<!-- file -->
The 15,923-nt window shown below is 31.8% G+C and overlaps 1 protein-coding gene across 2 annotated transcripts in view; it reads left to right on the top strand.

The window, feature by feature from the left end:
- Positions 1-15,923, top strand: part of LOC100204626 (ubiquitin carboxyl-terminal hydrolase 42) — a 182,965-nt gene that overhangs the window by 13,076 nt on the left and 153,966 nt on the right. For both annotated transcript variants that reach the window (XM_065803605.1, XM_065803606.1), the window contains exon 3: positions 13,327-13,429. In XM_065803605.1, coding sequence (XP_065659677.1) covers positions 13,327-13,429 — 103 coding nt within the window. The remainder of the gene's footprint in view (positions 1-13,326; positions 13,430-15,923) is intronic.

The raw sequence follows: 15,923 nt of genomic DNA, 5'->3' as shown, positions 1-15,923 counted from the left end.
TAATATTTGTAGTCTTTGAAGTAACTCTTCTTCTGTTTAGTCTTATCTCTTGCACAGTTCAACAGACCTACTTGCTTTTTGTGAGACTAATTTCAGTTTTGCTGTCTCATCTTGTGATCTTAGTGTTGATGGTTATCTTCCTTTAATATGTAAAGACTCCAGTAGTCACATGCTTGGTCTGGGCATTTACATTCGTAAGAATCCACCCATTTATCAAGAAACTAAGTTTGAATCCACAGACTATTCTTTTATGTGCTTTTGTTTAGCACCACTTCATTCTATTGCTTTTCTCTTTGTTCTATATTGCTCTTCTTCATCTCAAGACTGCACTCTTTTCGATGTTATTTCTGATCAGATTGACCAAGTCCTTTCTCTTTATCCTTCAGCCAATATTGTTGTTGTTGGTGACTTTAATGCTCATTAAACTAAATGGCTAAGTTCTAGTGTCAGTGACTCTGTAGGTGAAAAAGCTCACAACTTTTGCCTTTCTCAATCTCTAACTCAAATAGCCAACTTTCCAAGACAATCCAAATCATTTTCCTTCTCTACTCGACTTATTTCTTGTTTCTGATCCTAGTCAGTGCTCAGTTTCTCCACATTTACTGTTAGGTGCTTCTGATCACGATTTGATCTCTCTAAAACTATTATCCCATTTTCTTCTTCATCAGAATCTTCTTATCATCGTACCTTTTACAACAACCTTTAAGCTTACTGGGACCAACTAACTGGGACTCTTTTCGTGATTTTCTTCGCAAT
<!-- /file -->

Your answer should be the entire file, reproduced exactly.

The 15,923-nt window shown below is 31.8% G+C and overlaps 1 protein-coding gene across 2 annotated transcripts in view; it reads left to right on the top strand.

The window, feature by feature from the left end:
- Positions 1-15,923, top strand: part of LOC100204626 (ubiquitin carboxyl-terminal hydrolase 42) — a 182,965-nt gene that overhangs the window by 13,076 nt on the left and 153,966 nt on the right. For both annotated transcript variants that reach the window (XM_065803605.1, XM_065803606.1), the window contains exon 3: positions 13,327-13,429. In XM_065803605.1, coding sequence (XP_065659677.1) covers positions 13,327-13,429 — 103 coding nt within the window. The remainder of the gene's footprint in view (positions 1-13,326; positions 13,430-15,923) is intronic.

The raw sequence follows: 15,923 nt of genomic DNA, 5'->3' as shown, positions 1-15,923 counted from the left end.
TAATATTTGTAGTCTTTGAAGTAACTCTTCTTCTGTTTAGTCTTATCTCTTGCACAGTTCAACAGACCTACTTGCTTTTTGTGAGACTAATTTCAGTTTTGCTGTCTCATCTTGTGATCTTAGTGTTGATGGTTATCTTCCTTTAATATGTAAAGACTCCAGTAGTCACATGCTTGGTCTGGGCATTTACATTCGTAAGAATCCACCCATTTATCAAGAAACTAAGTTTGAATCCACAGACTATTCTTTTATGTGCTTTTGTTTAGCACCACTTCATTCTATTGCTTTTCTCTTTGTTCTATATTGCTCTTCTTCATCTCAAGACTGCACTCTTTTCGATGTTATTTCTGATCAGATTGACCAAGTCCTTTCTCTTTATCCTTCAGCCAATATTGTTGTTGTTGGTGACTTTAATGCTCATTAAACTAAATGGCTAAGTTCTAGTGTCAGTGACTCTGTAGGTGAAAAAGCTCACAACTTTTGCCTTTCTCAATCTCTAACTCAAATAGCCAACTTTCCAAGACAATCCAAATCATTTTCCTTCTCTACTCGACTTATTTCTTGTTTCTGATCCTAGTCAGTGCTCAGTTTCTCCACATTTACTGTTAGGTGCTTCTGATCACGATTTGATCTCTCTAAAACTATTATCCCATTTTCTTCTTCATCAGAATCTTCTTATCATCGTACCTTTTACAACAACCTTTAAGCTTACTGGGACCAACTAACTGGGACTCTTTTCGTGATTTTCTTCGCAAT